A PREACHER I ADMIRE
Commentary for September 1, 2006 — Wise Words, Simple Words, Enduring Words
I do not have much use for preachers. All too often they get in the way of the truth of Scripture, although sometimes they stumble on to it. There is one preacher from the Old Testament, however, that I always appreciate and admire. It is Qoheleth. That is a title given to the expositor of the Book of Ecclesiastes. Qoheleth is the Hebrew title. The Greek title is “Ecclesiastes,” which is derived from the Greek Old Testament word ekklesia or assembly. Both Qoheleth and Ecclesiastes literally mean “assembler,” but it is usually translated (and properly so) “preacher.” The word Ecclesiastes also has the sense of “assembler” of the accumulated wisdom of the wise men of the past, and this is exactly what the Book of Ecclesiastes sets out to do:
“I the Preacher was king over Israel in Jerusalem. And I gave my heart to seek and search out by wisdom concerning all things that are done under heaven: this sore travail has God given to the sons of man to be exercised therewith.”I like this “preacher” because he does not use fancy or complex words, extensive poetics, alliteration, or clever statements to get his points across to his audience. It is an audience that has crossed multiple cultures and languages through almost 3,000 years since they were first written in ancient Hebrew. The topics the Preacher discusses are clearly understood because they are common to every human being: the experience between birth and death, in other words, daily life and its meaning.
• Ecclesiastes 1:12–13
Some of the Preacher’s thoughts have become classic even in our modern culture, such as Ecclesiastes 3:1–8 that I only need to identify with the opening phrase “To every thing there is a season …” They gained an enduring place in American popular culture with the ballad Turn, Turn, Turn by Pete Seeger and especially by the hit record by the rock group The Byrds in 1965 (See the Wikipedia article “Turn! Turn! Turn! (to Everything There Is a Season).” The words when properly set out are classic because the thoughts expressed are timeless and true.
The conclusions and answers from the Preacher are somewhat discomforting. He has no explanation why the “sore travail” (v. 13) of life occurs. He concludes that through human analysis and reason (without God’s revelation), it is impossible to know and understand the purpose and meaning of life.
“Travail” in English means work, arduous or painful effort, toil. It also means tribulation or agony; anguish. This certainly describes life. “Sore travail” is actually a Hebrew expression for “evil experience.” It occurs in Ecclesiastes not only in verse 1:13, but also in verses 4:8 and 5:14. This phrase “evil experience” also accurately describes life. Life is an experience of evil throughout its duration. Why? So that we may experience good later. But the specifics of that later good were not discernable to the Preacher through reason and analysis.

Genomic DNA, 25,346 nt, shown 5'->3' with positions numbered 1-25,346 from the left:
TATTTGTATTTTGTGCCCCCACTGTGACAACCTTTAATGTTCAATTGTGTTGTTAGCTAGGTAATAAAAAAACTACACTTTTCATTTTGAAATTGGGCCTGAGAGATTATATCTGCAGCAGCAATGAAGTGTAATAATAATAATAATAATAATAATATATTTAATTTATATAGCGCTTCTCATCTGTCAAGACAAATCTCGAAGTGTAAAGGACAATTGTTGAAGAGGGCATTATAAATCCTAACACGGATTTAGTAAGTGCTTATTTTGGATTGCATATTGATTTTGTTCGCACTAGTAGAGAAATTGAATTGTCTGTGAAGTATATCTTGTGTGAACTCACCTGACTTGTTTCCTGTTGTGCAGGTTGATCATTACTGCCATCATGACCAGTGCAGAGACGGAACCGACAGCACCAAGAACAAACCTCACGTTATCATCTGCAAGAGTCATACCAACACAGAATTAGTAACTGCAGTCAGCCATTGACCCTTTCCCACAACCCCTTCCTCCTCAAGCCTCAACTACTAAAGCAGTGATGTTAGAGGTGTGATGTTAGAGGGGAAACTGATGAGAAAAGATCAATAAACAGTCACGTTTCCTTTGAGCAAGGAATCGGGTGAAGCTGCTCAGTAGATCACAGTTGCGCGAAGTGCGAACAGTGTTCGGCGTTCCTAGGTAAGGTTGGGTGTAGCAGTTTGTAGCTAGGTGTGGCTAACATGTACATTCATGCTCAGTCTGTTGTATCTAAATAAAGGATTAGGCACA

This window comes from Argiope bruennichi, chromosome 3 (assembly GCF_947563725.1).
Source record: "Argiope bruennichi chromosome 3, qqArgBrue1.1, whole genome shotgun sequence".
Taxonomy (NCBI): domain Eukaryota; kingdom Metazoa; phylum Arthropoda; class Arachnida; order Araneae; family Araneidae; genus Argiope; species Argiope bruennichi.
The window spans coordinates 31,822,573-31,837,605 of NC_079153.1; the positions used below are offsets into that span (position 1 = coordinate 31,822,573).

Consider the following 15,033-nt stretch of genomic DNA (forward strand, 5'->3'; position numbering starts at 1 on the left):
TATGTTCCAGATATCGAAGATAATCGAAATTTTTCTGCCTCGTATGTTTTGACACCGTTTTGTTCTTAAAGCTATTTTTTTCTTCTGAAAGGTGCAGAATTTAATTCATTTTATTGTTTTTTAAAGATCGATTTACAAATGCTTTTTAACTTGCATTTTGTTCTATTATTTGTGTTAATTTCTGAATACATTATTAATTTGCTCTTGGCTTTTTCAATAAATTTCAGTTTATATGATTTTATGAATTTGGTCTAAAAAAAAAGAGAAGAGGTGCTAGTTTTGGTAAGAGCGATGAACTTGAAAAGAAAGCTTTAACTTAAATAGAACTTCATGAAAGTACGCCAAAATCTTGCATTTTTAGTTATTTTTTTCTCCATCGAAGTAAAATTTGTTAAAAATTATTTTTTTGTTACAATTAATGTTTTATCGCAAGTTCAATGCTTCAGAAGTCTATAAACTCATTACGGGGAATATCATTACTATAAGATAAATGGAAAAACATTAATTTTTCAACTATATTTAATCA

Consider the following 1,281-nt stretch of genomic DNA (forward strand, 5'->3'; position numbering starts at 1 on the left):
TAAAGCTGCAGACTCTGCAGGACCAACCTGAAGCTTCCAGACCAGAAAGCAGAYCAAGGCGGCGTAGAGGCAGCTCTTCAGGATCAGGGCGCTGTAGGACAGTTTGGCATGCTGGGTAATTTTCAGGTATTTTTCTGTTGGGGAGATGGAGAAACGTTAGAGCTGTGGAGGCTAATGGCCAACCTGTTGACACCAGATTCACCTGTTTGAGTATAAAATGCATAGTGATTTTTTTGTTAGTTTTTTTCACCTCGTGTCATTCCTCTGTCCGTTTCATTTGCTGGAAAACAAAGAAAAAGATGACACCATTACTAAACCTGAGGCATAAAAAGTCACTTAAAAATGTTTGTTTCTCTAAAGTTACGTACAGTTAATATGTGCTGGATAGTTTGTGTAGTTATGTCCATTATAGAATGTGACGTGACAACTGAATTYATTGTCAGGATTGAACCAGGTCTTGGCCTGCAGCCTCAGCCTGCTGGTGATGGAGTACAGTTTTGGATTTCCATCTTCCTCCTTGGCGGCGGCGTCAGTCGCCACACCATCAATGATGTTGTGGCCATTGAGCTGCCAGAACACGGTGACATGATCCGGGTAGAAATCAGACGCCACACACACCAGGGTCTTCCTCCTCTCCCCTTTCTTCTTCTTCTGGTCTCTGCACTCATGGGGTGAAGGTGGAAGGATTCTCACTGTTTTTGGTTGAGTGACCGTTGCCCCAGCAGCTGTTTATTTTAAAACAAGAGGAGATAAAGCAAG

In spite of his discomforting conclusions, I like the Book of Ecclesiastes. It gives common sense and presents honest conclusions. In my thinking, an accurate view of reality, no matter how harsh, is better than looking at life through rose-colored glasses. I think my personal affection for the Book of Ecclesiastes came (I believe it was in the 1970s) when I listened to a phonograph record of Ecclesiastes read by the British actor James Mason, with perfect cadence and pronunciation of the King James Version words. He expressed just the right sense of jaded experience in his reading that is quite true to the sense of Ecclesiastes and its author. The King James translation of Ecclesiastes is quite good by the way.
In case you have not guessed by now, this month’s Article by Dr. Ernest Martin is “The Book of Ecclesiastes” which was presented by him in 1977. Of course I want you to read first the “September 2006 Newsletter” which gives additional information about Ecclesiastes and its message that will be useful for you.
Ecclesiastes is the 7th book of the Psalms division and it is the 4th of the five Festival books of the Megilloth. See the “Diagram: The Symmetry of the Bible” at the top of the page. It shows the placement of Ecclesiastes within the divine canon. It is always helpful to have a “map” of where a biblical book is located within the canonical structure. It gives you a larger view of context.
As the 4th Festival book, Ecclesiastes was read completely through during the Feast of Tabernacles at the Temple. The reality presented in Ecclesiastes counterposed the celebrations during that Feast which relate to the Millennium to come at Christ’s return. The Feast of Tabernacles presents the nation of Israel as finally fulfilling its true purpose for which they were separated from the nations by God. Ecclesiastes was read to counterpose the reality of life with the predicted millennial peace and happiness.
Enjoy Dr. Martin’s excellent analysis and introduction to Ecclesiastes. It is hoped that this article may also give you peace in your present “sore travail” whatever that might be. Then read Ecclesiastes for yourself with a more full understanding of its message. If you do so you will fulfill the purpose of the article, and increase your appreciation of God, His creation, and the limitations of human reason that tries to understand the purpose of His creation apart from God’s revelation.
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